The Bonus Disc:
To promote the big-screen release of 2007’s Live Free or Die Hard, Fox offered a new four-DVD package with all the prior flicks. This “Die Hard Collection” includes the first three flicks along with an exclusive bonus disc. For full information on the individual movies, please consult my separate reviews of 1988’s Die Hard, 1990’s Die Hard 2: Die Harder, and 1995’s Die Hard With a Vengeance via the links above. Please note that the picture and sound grades found at the top of this article represent an average for the three movies.
Though this article covers the boxed set as a whole, here I want to concentrate mainly on the package’s fourth DVD. Called “Yippee Ki Yay Bonus Disc”, this disc includes a little Die Hard information.
The main attraction comes from a documentary entitled Wrong Guy, Wrong Place, Wrong Time: A Look Back at Die Hard. The 39-minute and 55-second show mixes movie clips, archival elements, and interviews. We hear from director John McTiernan, director of photography Jan de Bont, screenwriters Steven E. De Souza and Jeb Stuart, production designer Jackson de Govia, editor Frank Urioste, and actors Reginald VelJohnson, Hart Bochner, and William Atherton. “Wrong” looks at the first flick’s influences and the story’s development, cast and performances, the movie’s tone and McTiernan’s work on the set, the movie’s building and its use, cinematography and other technical concerns, editing and music, and the film’s reception.
If you hope to get a thorough look at Die Hard, you’ll have to go elsewhere. Though “Wrong” has some interesting moments, it never quite coalesces into anything particularly memorable or informative. Some of that’s because the extras on the Die Hard DVD already tell us so much, but it’s also due to a lack of focus and a strangely logy feeling to the piece. This becomes a pretty average program.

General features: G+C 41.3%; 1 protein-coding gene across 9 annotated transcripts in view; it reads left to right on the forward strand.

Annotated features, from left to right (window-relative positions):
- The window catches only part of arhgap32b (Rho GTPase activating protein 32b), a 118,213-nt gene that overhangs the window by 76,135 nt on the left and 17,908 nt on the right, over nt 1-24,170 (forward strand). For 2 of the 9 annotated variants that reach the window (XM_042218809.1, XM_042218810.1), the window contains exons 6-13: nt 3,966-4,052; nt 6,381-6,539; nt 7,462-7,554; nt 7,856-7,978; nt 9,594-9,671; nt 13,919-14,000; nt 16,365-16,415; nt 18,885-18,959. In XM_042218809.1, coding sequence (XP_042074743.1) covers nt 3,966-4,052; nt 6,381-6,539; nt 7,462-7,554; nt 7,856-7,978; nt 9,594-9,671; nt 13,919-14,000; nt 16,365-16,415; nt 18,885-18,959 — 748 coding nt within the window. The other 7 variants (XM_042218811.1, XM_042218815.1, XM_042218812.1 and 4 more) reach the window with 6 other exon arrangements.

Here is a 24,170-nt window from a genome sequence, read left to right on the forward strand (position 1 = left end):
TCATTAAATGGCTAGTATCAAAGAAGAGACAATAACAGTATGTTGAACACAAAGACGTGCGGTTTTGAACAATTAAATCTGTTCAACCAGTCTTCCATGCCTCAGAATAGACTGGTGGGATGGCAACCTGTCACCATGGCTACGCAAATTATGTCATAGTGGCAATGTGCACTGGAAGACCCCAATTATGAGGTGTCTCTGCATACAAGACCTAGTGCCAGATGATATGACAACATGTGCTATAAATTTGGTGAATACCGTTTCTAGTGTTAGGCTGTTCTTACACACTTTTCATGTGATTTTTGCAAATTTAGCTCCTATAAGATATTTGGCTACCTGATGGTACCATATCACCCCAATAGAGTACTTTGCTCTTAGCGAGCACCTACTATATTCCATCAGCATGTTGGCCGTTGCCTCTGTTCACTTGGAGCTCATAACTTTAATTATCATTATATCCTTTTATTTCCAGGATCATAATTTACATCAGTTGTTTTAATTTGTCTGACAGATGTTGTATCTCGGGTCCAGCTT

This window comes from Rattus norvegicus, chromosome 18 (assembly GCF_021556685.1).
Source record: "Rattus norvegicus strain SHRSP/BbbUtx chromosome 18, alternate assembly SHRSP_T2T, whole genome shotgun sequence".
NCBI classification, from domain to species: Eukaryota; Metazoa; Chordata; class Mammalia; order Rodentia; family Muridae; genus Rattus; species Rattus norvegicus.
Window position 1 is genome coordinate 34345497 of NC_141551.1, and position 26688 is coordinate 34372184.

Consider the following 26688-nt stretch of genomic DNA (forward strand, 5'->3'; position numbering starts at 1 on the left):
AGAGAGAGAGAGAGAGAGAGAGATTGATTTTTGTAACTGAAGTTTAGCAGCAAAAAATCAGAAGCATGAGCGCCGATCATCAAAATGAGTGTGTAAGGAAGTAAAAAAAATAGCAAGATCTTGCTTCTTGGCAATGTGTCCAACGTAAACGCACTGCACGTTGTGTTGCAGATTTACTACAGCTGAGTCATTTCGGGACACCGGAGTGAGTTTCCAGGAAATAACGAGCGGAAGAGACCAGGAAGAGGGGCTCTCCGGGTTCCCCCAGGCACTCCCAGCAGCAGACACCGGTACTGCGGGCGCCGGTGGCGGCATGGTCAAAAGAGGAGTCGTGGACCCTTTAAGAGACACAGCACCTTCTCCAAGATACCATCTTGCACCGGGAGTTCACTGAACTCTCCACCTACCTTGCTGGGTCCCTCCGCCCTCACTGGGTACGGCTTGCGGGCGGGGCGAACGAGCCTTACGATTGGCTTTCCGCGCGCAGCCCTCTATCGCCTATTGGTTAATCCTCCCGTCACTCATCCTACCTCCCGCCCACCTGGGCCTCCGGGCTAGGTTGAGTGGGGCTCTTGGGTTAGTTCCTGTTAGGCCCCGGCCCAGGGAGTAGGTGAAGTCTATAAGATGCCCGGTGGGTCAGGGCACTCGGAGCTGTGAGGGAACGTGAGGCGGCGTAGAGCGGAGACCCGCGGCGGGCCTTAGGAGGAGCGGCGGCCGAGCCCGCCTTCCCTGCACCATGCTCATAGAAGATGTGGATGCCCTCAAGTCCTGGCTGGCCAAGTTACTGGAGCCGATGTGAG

Next we find a featurette called The Continuing Adventures of John McClane. In this 13-minute and 26-second piece, we find notes from Die Hard 2 director Renny Harlin and Die Hard With a Vengeance director McTiernan. They provide general notes about the creation of both Die Hard sequels. As with “Wrong”, this show has its moments but it never really prospers. Again, the commentaries include so much good information that there’s not a lot left to come out here. “Adventures” presents a decent overview and that’s about it.
Finally, the DVD presents some trailers for Live Free or Die Hard. We get its teaser, its “international trailer B”, and its “MSN Roadblock” ad.
For action fans, it doesn’t come much better than the first three Die Hard movies. The first flick remains a seminal classic. While not quite as good, both Die Hard 2 and especially Die Hard With a Vengeance provide a lot of solid entertainment. Unfortunately, the “Die Hard Collection” four-DVD set is a mixed bag. Audio is usually very good for all three movies, but picture quality varies from quite solid (DH2) to mediocre (Die Hard) to dreadful (Vengeance). As for extras, all three films include excellent audio commentaries but not much else. Die Hard gives us a fine text track as well, but the elements on the fourth DVD are pretty forgettable.
As far as recommendations go, there’s no reason to get “The Die Hard Collection” if you already own any of the releases from 2001 to date. The three movie discs are identical to the special editions from 2001, and the “bonus disc” added here isn’t anything special. If you don’t own any of those sets, however, the “Collection” is a decent purchase. I remain disappointed that Fox hasn’t seen fit to upgrade the flawed transfers for Die Hard and Vengeance, but until they finally do that, this will have to do.